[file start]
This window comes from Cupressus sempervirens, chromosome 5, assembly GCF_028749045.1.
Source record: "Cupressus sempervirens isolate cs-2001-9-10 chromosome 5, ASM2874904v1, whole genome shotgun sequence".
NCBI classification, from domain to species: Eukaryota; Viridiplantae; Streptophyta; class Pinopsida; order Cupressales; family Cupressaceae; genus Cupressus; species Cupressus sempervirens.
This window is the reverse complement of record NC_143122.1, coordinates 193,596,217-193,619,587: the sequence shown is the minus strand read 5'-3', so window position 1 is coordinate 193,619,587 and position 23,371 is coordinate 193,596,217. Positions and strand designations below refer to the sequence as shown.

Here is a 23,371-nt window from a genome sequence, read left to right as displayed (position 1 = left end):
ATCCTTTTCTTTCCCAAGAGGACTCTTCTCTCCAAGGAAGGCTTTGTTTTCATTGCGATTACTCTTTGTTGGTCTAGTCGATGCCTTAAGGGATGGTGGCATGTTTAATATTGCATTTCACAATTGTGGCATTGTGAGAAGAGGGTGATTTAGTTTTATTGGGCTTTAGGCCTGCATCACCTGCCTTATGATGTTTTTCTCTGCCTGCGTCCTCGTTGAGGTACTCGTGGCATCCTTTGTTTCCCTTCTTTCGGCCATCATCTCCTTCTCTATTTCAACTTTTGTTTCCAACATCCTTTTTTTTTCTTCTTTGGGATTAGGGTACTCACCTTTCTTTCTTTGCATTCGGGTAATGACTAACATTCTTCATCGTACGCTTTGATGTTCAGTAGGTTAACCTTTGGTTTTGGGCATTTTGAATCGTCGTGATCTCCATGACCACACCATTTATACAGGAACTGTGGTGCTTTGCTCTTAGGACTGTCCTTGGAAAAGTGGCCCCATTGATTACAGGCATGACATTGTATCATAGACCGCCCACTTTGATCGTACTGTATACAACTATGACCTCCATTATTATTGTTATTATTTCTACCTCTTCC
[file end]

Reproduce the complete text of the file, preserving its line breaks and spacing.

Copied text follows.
This window comes from Cupressus sempervirens, chromosome 5, assembly GCF_028749045.1.
Source record: "Cupressus sempervirens isolate cs-2001-9-10 chromosome 5, ASM2874904v1, whole genome shotgun sequence".
NCBI classification, from domain to species: Eukaryota; Viridiplantae; Streptophyta; class Pinopsida; order Cupressales; family Cupressaceae; genus Cupressus; species Cupressus sempervirens.
This window is the reverse complement of record NC_143122.1, coordinates 193,596,217-193,619,587: the sequence shown is the minus strand read 5'-3', so window position 1 is coordinate 193,619,587 and position 23,371 is coordinate 193,596,217. Positions and strand designations below refer to the sequence as shown.

Here is a 23,371-nt window from a genome sequence, read left to right as displayed (position 1 = left end):
ATCCTTTTCTTTCCCAAGAGGACTCTTCTCTCCAAGGAAGGCTTTGTTTTCATTGCGATTACTCTTTGTTGGTCTAGTCGATGCCTTAAGGGATGGTGGCATGTTTAATATTGCATTTCACAATTGTGGCATTGTGAGAAGAGGGTGATTTAGTTTTATTGGGCTTTAGGCCTGCATCACCTGCCTTATGATGTTTTTCTCTGCCTGCGTCCTCGTTGAGGTACTCGTGGCATCCTTTGTTTCCCTTCTTTCGGCCATCATCTCCTTCTCTATTTCAACTTTTGTTTCCAACATCCTTTTTTTTTCTTCTTTGGGATTAGGGTACTCACCTTTCTTTCTTTGCATTCGGGTAATGACTAACATTCTTCATCGTACGCTTTGATGTTCAGTAGGTTAACCTTTGGTTTTGGGCATTTTGAATCGTCGTGATCTCCATGACCACACCATTTATACAGGAACTGTGGTGCTTTGCTCTTAGGACTGTCCTTGGAAAAGTGGCCCCATTGATTACAGGCATGACATTGTATCATAGACCGCCCACTTTGATCGTACTGTATACAACTATGACCTCCATTATTATTGTTATTATTTCTACCTCTTCC